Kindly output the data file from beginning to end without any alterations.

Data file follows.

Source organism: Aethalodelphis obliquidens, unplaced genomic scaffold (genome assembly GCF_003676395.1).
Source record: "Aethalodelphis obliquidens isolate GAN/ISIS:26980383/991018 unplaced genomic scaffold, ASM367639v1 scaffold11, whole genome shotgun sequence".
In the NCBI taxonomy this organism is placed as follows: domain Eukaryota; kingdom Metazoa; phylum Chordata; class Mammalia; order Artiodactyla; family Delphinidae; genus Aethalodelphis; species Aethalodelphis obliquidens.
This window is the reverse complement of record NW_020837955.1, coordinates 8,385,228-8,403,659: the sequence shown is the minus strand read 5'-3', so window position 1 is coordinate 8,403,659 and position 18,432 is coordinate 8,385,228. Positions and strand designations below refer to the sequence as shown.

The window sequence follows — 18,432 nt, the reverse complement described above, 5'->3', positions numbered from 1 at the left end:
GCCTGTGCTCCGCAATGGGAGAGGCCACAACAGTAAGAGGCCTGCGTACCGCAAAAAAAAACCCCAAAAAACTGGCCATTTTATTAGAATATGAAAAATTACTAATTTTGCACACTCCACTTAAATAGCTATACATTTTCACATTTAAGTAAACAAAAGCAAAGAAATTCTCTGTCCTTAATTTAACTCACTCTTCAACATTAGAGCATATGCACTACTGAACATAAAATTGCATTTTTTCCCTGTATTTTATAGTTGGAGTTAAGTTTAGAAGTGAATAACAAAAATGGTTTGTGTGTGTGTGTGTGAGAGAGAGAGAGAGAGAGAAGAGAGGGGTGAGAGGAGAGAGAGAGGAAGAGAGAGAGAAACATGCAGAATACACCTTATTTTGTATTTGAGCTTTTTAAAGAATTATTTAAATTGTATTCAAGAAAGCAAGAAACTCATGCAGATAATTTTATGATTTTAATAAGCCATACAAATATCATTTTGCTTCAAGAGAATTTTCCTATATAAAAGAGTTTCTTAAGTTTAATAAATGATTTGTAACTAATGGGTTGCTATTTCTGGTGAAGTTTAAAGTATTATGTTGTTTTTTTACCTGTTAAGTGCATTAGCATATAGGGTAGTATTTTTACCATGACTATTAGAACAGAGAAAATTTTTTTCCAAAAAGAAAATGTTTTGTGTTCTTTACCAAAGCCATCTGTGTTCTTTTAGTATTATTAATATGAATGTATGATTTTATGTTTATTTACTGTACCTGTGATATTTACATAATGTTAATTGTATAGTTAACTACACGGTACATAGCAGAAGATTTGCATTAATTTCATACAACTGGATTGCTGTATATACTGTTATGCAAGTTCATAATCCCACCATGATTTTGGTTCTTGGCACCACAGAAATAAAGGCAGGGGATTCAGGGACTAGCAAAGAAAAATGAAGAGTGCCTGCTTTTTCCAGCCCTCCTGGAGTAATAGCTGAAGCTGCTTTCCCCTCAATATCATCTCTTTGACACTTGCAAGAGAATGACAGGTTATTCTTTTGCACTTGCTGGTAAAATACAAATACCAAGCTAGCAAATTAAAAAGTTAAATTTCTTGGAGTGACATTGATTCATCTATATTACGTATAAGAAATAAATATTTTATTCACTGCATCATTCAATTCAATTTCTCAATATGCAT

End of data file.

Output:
Source organism: Aethalodelphis obliquidens, unplaced genomic scaffold (genome assembly GCF_003676395.1).
Source record: "Aethalodelphis obliquidens isolate GAN/ISIS:26980383/991018 unplaced genomic scaffold, ASM367639v1 scaffold11, whole genome shotgun sequence".
In the NCBI taxonomy this organism is placed as follows: domain Eukaryota; kingdom Metazoa; phylum Chordata; class Mammalia; order Artiodactyla; family Delphinidae; genus Aethalodelphis; species Aethalodelphis obliquidens.
This window is the reverse complement of record NW_020837955.1, coordinates 8,385,228-8,403,659: the sequence shown is the minus strand read 5'-3', so window position 1 is coordinate 8,403,659 and position 18,432 is coordinate 8,385,228. Positions and strand designations below refer to the sequence as shown.

The window sequence follows — 18,432 nt, the reverse complement described above, 5'->3', positions numbered from 1 at the left end:
GCCTGTGCTCCGCAATGGGAGAGGCCACAACAGTAAGAGGCCTGCGTACCGCAAAAAAAAACCCCAAAAAACTGGCCATTTTATTAGAATATGAAAAATTACTAATTTTGCACACTCCACTTAAATAGCTATACATTTTCACATTTAAGTAAACAAAAGCAAAGAAATTCTCTGTCCTTAATTTAACTCACTCTTCAACATTAGAGCATATGCACTACTGAACATAAAATTGCATTTTTTCCCTGTATTTTATAGTTGGAGTTAAGTTTAGAAGTGAATAACAAAAATGGTTTGTGTGTGTGTGTGTGAGAGAGAGAGAGAGAGAGAAGAGAGGGGTGAGAGGAGAGAGAGAGGAAGAGAGAGAGAAACATGCAGAATACACCTTATTTTGTATTTGAGCTTTTTAAAGAATTATTTAAATTGTATTCAAGAAAGCAAGAAACTCATGCAGATAATTTTATGATTTTAATAAGCCATACAAATATCATTTTGCTTCAAGAGAATTTTCCTATATAAAAGAGTTTCTTAAGTTTAATAAATGATTTGTAACTAATGGGTTGCTATTTCTGGTGAAGTTTAAAGTATTATGTTGTTTTTTTACCTGTTAAGTGCATTAGCATATAGGGTAGTATTTTTACCATGACTATTAGAACAGAGAAAATTTTTTTCCAAAAAGAAAATGTTTTGTGTTCTTTACCAAAGCCATCTGTGTTCTTTTAGTATTATTAATATGAATGTATGATTTTATGTTTATTTACTGTACCTGTGATATTTACATAATGTTAATTGTATAGTTAACTACACGGTACATAGCAGAAGATTTGCATTAATTTCATACAACTGGATTGCTGTATATACTGTTATGCAAGTTCATAATCCCACCATGATTTTGGTTCTTGGCACCACAGAAATAAAGGCAGGGGATTCAGGGACTAGCAAAGAAAAATGAAGAGTGCCTGCTTTTTCCAGCCCTCCTGGAGTAATAGCTGAAGCTGCTTTCCCCTCAATATCATCTCTTTGACACTTGCAAGAGAATGACAGGTTATTCTTTTGCACTTGCTGGTAAAATACAAATACCAAGCTAGCAAATTAAAAAGTTAAATTTCTTGGAGTGACATTGATTCATCTATATTACGTATAAGAAATAAATATTTTATTCACTGCATCATTCAATTCAATTTCTCAATATGCAT